Mesquite ISD: “Shake it off (Take the STAAR)”
The student vocals lend this one an honesty you just can’t produce in a studio.

Katy ISD WoodCreek Elementary: “STAAR Test Video”

Richardson ISD Forest Lane Academy: “Pass the STAAR”

Here’s a playlist with all those and many more.


House Public Education Committee Chairman Jimmie Don Aycock (R-Killeen)
Patrick Michels
House Public Education Committee Chairman Jimmie Don Aycock (R-Killeen) with House members last month.

Two weeks after announcing that he’d try to fix the school finance system in the current legislative session, House Public Education Chairman Jimmie Don Ayocck (R-Killeen) unveiled his plan in a committee hearing this afternoon. Aycock had already announced his plan would come with $800 million in new money; today he explained how it would work.

Like most things in school finance, it’s complicated stuff. You can read the details of his plan, and its projected effects on your favorite school district, here.

Generally speaking, Aycock’s proposal involves scrapping a number of outdated or impractical funding tools—the “Cost of Education Index,” for instance, is 24 years old and has never been updated—and putting all of that money into the basic per-student allotment.

“Part of my objective when I began this was to simplify this system that we’re in,” Aycock said as he explained his bill, later adding, “I wish I could make it simpler. It’s not a simple deal.”

Any tweaks to the school finance system would ripple out across Texas’ thousand-plus school districts in different ways. (Aycock said that modeling his possible fixes “literally crashed” a state computer.) To minimize the number of districts losing money under the proposal, the House has passed a budget with $3 billion in new spending for public schools—including $2.2 billion that budget writers agreed upon early in the session, and $800 million more announced as part of Aycock’s plan.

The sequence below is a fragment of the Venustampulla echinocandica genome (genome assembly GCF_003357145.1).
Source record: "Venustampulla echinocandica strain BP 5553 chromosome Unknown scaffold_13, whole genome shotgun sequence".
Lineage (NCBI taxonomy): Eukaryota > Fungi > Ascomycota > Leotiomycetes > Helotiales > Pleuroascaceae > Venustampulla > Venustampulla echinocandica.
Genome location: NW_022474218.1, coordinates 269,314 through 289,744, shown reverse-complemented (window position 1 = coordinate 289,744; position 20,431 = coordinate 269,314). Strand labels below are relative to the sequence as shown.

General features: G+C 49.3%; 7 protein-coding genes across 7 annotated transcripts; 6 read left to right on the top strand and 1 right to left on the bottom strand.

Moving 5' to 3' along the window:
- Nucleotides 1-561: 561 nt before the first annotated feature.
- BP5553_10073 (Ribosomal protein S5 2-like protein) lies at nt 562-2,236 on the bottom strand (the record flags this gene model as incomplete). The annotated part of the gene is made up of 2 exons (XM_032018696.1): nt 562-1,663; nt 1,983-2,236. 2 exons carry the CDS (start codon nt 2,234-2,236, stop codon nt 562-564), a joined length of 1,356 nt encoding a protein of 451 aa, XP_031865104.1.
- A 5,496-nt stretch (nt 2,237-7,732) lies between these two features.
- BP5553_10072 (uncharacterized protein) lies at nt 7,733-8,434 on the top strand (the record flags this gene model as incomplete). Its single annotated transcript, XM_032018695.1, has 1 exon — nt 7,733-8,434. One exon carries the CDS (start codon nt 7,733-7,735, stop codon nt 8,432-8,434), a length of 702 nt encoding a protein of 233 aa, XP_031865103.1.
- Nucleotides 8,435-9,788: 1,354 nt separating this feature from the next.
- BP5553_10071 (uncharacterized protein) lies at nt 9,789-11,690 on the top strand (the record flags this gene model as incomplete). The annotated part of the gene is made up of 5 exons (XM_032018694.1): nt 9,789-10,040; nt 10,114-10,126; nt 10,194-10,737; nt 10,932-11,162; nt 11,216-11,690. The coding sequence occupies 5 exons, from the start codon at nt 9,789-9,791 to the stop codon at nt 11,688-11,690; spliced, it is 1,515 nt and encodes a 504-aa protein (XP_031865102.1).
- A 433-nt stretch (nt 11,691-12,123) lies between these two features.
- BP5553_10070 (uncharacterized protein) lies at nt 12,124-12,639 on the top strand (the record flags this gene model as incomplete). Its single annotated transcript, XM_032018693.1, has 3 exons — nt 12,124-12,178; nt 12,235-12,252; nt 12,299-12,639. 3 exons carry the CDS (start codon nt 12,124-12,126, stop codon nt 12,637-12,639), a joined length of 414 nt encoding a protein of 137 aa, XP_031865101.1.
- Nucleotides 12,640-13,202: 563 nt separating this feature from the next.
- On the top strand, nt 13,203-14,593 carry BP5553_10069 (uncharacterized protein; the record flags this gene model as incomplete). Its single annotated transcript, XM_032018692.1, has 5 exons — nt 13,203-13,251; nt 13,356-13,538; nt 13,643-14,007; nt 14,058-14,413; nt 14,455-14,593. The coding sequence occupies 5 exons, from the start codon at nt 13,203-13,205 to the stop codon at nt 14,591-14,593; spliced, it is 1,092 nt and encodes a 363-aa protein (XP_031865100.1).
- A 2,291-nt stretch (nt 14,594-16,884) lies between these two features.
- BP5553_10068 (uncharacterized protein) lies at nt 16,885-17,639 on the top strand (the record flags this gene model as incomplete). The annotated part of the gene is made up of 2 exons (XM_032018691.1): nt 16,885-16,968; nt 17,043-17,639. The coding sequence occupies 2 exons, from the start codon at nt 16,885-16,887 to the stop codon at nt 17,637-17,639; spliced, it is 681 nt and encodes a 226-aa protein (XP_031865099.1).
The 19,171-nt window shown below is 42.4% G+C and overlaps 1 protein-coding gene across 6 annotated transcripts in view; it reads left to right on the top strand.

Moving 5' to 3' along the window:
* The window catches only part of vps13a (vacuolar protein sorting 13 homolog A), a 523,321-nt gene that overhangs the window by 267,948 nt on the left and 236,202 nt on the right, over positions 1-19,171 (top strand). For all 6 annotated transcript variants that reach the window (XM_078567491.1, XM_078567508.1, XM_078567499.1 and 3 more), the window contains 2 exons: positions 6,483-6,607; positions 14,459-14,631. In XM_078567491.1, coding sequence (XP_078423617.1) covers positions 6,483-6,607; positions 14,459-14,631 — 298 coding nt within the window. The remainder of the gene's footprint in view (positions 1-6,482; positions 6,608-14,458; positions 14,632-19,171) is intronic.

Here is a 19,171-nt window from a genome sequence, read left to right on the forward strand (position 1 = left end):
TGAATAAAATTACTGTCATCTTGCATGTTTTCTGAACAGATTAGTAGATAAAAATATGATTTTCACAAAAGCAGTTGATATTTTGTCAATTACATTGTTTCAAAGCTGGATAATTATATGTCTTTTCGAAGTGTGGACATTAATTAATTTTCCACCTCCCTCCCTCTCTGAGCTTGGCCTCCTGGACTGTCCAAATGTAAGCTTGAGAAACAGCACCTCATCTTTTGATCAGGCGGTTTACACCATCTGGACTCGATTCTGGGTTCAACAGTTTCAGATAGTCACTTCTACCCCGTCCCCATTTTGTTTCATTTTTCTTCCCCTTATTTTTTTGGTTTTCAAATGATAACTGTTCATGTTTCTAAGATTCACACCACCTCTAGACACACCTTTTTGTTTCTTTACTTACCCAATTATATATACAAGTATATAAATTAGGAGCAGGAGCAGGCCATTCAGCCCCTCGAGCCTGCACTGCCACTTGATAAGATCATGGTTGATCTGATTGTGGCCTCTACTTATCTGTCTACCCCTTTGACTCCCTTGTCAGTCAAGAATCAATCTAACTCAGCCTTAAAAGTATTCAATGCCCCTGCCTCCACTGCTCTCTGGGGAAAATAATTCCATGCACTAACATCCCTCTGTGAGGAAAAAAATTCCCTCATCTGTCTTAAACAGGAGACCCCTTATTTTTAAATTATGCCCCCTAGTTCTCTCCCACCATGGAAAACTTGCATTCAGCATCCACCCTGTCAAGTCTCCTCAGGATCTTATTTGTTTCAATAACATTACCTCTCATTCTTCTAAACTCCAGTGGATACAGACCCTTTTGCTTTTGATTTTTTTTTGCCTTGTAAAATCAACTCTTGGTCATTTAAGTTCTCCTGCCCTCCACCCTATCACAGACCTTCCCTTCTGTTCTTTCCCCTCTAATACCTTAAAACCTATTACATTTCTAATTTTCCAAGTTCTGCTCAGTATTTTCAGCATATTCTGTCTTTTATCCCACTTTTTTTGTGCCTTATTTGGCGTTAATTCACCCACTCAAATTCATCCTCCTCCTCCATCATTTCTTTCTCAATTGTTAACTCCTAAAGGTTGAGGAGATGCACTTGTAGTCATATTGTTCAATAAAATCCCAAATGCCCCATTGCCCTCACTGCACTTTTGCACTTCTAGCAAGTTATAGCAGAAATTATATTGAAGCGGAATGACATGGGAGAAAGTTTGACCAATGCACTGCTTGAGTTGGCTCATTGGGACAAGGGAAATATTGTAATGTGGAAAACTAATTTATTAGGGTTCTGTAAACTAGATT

The Senate draft budget includes much less for schools, and Aycock has said his counterparts in the upper chamber haven’t been a part of the House school finance talks. If the Senate doesn’t sign to match the House’s proposal, Aycock said his restructuring must be scuttled too.

Without new money, he said, “the pain of making these changes would be insurmountable.”

But there are new and different sorts of pain in store if the Legislature does nothing.

For one, under the current system, Houston ISD will soon owe the state around $100 million in “Robing Hood” funding—money that wealthy districts pay the state to cover poorer ones. Aycock has mentioned this point repeatedly, saying Houston ISD would either have to cut its services or raise taxes to cover the cost—or both—and get its voters to agree to foot the bill.

For another, many school districts are about to get a whole lot less from the state after September 2017. That’s when a relic of the last school finance “fix” in 2006 will expire, and a whole bunch of districts whose funding has been artificially inflated, by a tool known as ASATR, will watch their funding deflate in a hurry. Aycock conveyed the point with a different image today: “We’re going to hit a cliff at that point, and we’re going to hit it at 100 miles per hour,” he said.

His bill would move all but 2 percent of school districts off that artificial funding mechanism and onto formula funding, which is generally more stable. “Those that do fall in ’18 fall a lot less,” he said. “When they fall off that cliff, they don’t fall as far.”

Since 2006, as Abby Rapoport explained in the Observer a few years back, ASATR has been a finger on the scales that has persistently privileged some districts over others in some weird and unfair ways. Moving all but 2 percent of districts onto formula funding instead makes the system more fair.